There are some rugby players who manage to become famous, not just because they are exceptional players, but also because they've got authentic personalities that they're happy to share.
In today's professional era, at this Rugby World Cup, those kinds of heroes are less common. The pressure of sponsors to be considered, social media trolls ready to pounce, and of course a changing society that is less tolerant of any joke or statement that isn't gender, ethnic or religion-neutral means players don't really express themselves.
Media, of course, are ready to report and add a headline to anything which is probably why Michael Cheika keeps finding himself leading the copy. He's old school, totally shows his emotions, and is very direct with his communication. Personally I quite like that, and he's been nothing but great to me when I've interviewed him.
Out of the current crop of players, who could be considered famous? There aren't too many of them. Beauden Barrett might be up there, Sonny Bill Williams, Siya Kolisi, maybe Manu Tuilagi? However, unless it's test match day and the athletes are wearing their match kit, 99 per cent of them could walk around the Japanese cities and not be recognised.
They'd only be stared at because they're big and aren't Japanese.
But there is no doubt that I'm currently touring with one of those All Blacks who has cut-through with mums, ratbags, businessmen, and rugby fans in their 40s and 50s.
He is, of course, Andrew Mehrtens.
Richie McCaw is more famous, but it's very difficult to get him to front for anything regarding rugby because he's got a young baby and is in a different world now.
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Dan Carter is certainly famous, but Dan is very careful about his brand, so you never get to see the real Dan when the cameras are rolling.
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Mehrts meanwhile has gotten himself recognised, as well as into all kinds of bother, over the years by being his real self.
When he was an All Black he was famous for flipping the bird at the crowd in Pretoria after he kicked the winning goal in a 1999 Super Rugby against the Bulls. He was born in South Africa after his mum and dad's honeymoon extended into a six-year period where his dad Terry played for Natal.
Then there was that time he called the new sponsor Adidas' ball a lemon in 2001.
"I had a really good match, kicked all my goals for the All Blacks, and then turned around half-cut the next morning and let rip," he reflected.
"Let's just say I was already in trouble, and Smithy (Wayne Smith) agreed with me but said I could've handled it better."
And, of course, there was his legendary love of socialising, which apparently had him in hot water with Robbie Deans back in the day when he came back from a summer and hamstring injury with a few extra pounds.
"I used to know all the guys that started the Lone Star, and I was always in the pub with them eating that awesome food and bloody Robbie would drive past and always see me in there. I was so bloody worried that season that he was going to dump me that I actually pulled out my best-ever 3km time trial."
The beauty of travelling with Mehrts on tour is that there is never a dull moment. He's got a line for everything and could well consider a side job as an advertising scriptwriter.
He can go from describing former Crusaders and now Fijian assistant coach Tabai Matson as sounding like he has a mouth full of peanut butter, to saying I love you in 40 languages, to accusing various All Blacks of being able to rattle off, "We don't have to pay" in six different languages.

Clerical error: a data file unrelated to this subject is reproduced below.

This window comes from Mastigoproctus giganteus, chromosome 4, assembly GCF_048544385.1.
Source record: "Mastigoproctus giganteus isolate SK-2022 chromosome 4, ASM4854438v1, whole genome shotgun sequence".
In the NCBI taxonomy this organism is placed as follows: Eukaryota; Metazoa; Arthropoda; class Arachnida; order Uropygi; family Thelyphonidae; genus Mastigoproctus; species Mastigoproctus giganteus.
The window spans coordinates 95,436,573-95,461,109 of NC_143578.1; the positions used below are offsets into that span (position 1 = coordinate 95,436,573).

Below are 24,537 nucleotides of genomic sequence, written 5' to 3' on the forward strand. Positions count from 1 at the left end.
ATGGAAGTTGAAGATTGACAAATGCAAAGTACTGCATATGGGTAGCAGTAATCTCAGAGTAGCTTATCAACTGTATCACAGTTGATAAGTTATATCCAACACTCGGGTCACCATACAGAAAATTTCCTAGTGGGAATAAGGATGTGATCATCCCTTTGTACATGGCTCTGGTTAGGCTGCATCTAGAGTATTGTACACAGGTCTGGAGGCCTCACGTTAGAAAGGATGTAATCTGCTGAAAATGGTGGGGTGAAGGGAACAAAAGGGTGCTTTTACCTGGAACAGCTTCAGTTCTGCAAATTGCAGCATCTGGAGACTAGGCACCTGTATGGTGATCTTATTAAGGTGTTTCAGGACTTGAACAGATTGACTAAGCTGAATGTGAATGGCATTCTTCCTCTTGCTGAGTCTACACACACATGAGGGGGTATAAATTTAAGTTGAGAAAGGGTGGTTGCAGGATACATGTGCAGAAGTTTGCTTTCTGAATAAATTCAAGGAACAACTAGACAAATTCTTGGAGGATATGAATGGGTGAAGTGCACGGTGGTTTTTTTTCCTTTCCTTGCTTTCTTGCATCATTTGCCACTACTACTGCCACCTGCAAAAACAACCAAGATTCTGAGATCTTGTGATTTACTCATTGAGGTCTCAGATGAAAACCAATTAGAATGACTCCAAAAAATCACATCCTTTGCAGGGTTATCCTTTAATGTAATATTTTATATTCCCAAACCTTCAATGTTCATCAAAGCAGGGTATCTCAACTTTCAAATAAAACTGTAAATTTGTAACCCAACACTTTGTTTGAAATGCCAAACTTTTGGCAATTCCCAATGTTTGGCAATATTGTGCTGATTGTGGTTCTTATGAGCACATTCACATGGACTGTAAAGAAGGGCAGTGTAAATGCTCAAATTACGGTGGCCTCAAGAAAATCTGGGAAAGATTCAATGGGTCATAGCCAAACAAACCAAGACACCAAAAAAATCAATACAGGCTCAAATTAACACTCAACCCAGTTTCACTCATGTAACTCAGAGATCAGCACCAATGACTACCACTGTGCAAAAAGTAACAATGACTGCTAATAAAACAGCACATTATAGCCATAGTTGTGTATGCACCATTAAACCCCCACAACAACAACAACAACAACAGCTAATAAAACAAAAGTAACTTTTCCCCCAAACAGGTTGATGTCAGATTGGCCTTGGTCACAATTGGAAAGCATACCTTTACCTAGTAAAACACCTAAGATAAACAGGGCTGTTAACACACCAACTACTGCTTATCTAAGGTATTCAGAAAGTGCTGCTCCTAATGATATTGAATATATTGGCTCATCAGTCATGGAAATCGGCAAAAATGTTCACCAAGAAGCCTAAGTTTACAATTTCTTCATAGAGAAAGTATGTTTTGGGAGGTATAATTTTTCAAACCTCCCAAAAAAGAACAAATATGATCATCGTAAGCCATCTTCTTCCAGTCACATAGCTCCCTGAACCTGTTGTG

Mehrts is not perfect, he's first to admit he's far from that. But that's probably what makes him interesting. He, like most rugby players, struggled to find his feet a little outside rugby, although now is in a good space. He's been very disciplined on this trip and actually locks himself in his room because he reckons it's safer for everyone that way.
He's also hooked on fried chicken at the moment and I believe he's already popped on about three extra kgs so far (with four weeks to go too!).
In terms of life after rugby, he's had a career as a foreign exchange manager for BNZ, and now he's working for a company called Maia Financial who fund businesses to purchase specialised equipment they need, hire it to them, and then sell it later.
The commentary is a side gig he does because he loves it. And you can tell he loves it.
The point is, there needs to be more Mehrts' out there.
If rugby is going to continue to grow, and win more fans, the players have got to be able to treat the interview as though they're talking to a mate. I hope they really savour the moment while it lasts.
I've had a number of great interviews this World Cup with incredible guys who can really talk. Schalk Brits, the midweek captain of the Springboks, is a classic case in point, giving me a hug in the players' corridor before his match, just absolutely loving life at 38, still playing rugby. But I've also had a few that really see the interview as the thing they have to do at the end of the match.
We need rugby players who talk more about who they are, what they're interested in, if they're struggling, and even admit if they absolutely hated the match.
Because we can relate to the guys that are genuine.
There are a couple of teams here now that have really got on board with letting the players be themselves, and I'd put the All Blacks and South Africa as two teams who are leading the way.
The All Blacks, for instance, are absolutely about picking the right moments to relax, to have a beer, to be a joker, just as long as it doesn't compromise them or the team.
So, my standouts so far in terms of big personalities are Brits, David Pocock, TJ Perenara and Ardie Savea.
They are the current players who, like Merhts, have cut-through.
They care, they talk, and they play.
Which in my mind makes better rugby on and off the field.